• ‘add document’ link does not show
  • drag & drop does not show up or does not work

Basically, you have ended up with something along the lines of:

drag drop not working

First, and foremost, you have to change your code and instead of adding ListViewWebPart, you have to add XsltListViewWebPart (source).

var webPartToAdd = new XsltListViewWebPart
                            ChromeState = PartChromeState.Normal,
                            ChromeType = PartChromeType.None,
                            Title = "Documents List View",
                            ListName = web.Lists["Documents"].ID.ToString("B").ToUpper(),
                            XmlDefinition = web.Lists["Documents"].DefaultView.GetViewXml()

This will get you to the point where you see the drag&drop functionality (in IE only, I don’t see it in Firefox):

drop here

However, when you drop the file, you might get the error:


The reason for this error is the fact that sp.js and sp.core.js are not registered on the page (SP.Utilities and SP.Utilities.CommandBlock are undefined)! I think this is a bug in SharePoint, because if you simply click Edit on the page and then save it (without changing anything), the web part will start working (because the scripts will now be registered on the page).

So, how do we overcome this issue? Well, I have determined that if we execute the following script on the page, the drag&drop in the web part will work fine:

SP.SOD.executeFunc('sp.js', 'SP.Utilities.Utility', function() { console.log('sp.js loaded'); });
SP.SOD.executeFunc('sp.core.js', 'SP.Utilities.CommandBlock', function() { console.log('sp.core.js loaded'); });

This code will include the scripts that SharePoint ‘forgets’ to include. You have variety of options how to register those scripts on the page. I have decided to include them as a content of a Content Editor WebPart which I provision on the same page where I provision the (xslt) list view web part:

// add script registration work-around (there is a bug in the framework, which does not register those scripts until we edit the page).
var xmlDoc = new XmlDocument();
var xmlElement = xmlDoc.CreateElement(“HtmlContent”);
xmlElement.InnerText = “<script type=’text/javascript’>SP.SOD.executeFunc(‘sp.js’, ‘SP.Utilities.Utility’, function() { console.log(‘sp.js loaded’); }); SP.SOD.executeFunc(‘sp.core.js’, ‘SP.Utilities.CommandBlock’, function() { console.log(‘sp.core.js loaded’); })</script>”;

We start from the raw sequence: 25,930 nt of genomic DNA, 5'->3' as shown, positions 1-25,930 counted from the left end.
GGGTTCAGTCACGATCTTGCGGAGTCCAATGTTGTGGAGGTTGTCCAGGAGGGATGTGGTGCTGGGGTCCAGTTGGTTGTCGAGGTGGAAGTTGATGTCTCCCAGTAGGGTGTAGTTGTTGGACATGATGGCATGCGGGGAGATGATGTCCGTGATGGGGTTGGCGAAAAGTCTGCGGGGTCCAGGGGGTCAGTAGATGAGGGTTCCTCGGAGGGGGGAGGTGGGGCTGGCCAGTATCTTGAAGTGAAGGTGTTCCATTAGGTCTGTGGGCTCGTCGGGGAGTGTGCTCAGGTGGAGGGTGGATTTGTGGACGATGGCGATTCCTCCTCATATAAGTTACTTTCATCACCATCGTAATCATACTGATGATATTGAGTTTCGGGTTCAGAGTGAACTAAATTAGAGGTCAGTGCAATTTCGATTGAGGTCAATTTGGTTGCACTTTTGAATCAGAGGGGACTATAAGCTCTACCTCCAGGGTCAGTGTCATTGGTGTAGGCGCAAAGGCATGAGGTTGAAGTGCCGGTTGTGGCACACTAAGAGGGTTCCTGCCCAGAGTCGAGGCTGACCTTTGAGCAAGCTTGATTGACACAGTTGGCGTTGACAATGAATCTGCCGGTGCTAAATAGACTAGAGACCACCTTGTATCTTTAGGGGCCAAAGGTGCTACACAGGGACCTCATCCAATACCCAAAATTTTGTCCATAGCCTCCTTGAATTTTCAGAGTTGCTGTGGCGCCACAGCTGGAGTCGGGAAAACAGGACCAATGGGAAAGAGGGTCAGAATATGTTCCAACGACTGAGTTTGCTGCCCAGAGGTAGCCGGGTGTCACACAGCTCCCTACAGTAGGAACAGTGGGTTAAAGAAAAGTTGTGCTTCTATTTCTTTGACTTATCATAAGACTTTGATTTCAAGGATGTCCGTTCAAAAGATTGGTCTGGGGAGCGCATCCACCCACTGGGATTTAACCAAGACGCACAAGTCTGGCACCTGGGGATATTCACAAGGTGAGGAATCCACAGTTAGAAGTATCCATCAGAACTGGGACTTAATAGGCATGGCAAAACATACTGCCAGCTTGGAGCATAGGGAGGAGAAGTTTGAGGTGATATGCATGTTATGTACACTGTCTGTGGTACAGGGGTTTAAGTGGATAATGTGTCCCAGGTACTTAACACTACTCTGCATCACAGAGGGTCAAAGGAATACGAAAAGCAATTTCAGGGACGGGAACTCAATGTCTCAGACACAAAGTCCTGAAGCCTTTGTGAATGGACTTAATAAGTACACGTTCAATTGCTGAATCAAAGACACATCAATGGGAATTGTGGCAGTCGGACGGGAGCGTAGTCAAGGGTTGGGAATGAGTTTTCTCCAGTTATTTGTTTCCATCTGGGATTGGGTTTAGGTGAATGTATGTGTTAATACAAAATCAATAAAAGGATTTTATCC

var cewp = new ContentEditorWebPart
ChromeState = PartChromeState.Normal,
ChromeType = PartChromeType.None,
Title = “Drag and drop script registration workaround”,
Content = xmlElement

And then, viola!, the drag&drop works:



I hope this helps,


When using [TaxonomyField].SetFieldValue you get ‘set AllowUnsafeUpdates to true’ exception

In some situations (such as ajax requests and other non-postback methodologies), you might encounter the following error:

Updates are currently disallowed on GET requests.  To allow updates on a GET, set the ‘AllowUnsafeUpdates’ property on SPWeb

This might happen if you are trying to set a Term type of object in an SPList item’s field. e.g.:

SPListItem myItem = … ;

Term myTerm = … ;

var taxonomyField = myItem[“MyTaxonomyField”] as TaxonomyField;

taxonomyField.SetFieldValue(item, term);


If you execute this in the backend during an ajax request (or maybe some other use cases too) this will fail with the exception mentioned above.

If you are reading this article it means that  you have already set the SPWeb’s AllowUnsafeUpdates to true and the problem still persists. For some reason this is the default SharePoint behavior and it doesn’t matter how many times you set the AllowUnsafeUpdates to true, it will still be ignored. So, we need another solution.

You might be tempted to use a solution (1, 2) such as setting a TaxonomyFieldValue to the field, instead of Term directly. Such as:

string termString = String.Concat(thisYear.GetDefaultLabel(1033), TaxonomyField.TaxonomyGuidLabelDelimiter, thisYear.Id);

TaxonomyFieldValue tagValue = new TaxonomyFieldValue(string.Empty);
oField.SetFieldValue(i, tagValue);


That would be a mistake because such approach breaks the Search Crawl (i.e. the crawler won’t crawl your field properly). So what is the correct solution? As crazy as it might sound, it is to set the HttpContext.Current to null just prior to setting the term field and then restoring it back.

So, solution:

var httpContext = HttpContext.Current;

HttpContext.Current = null;

SPListItem myItem = … ;

Term myTerm = … ;

var taxonomyField = myItem[“MyTaxonomyField”] as TaxonomyField;

taxonomyField.SetFieldValue(item, term);


HttpContext.Current = httpContext;


What does this achieve? It lies to SharePoint that you don’t have a HttpContext (i.e. you are not triggering this code from the browser), so it won’t validate your context and won’t throw an exception about AllowUnsafeUpdates.


Best Regards,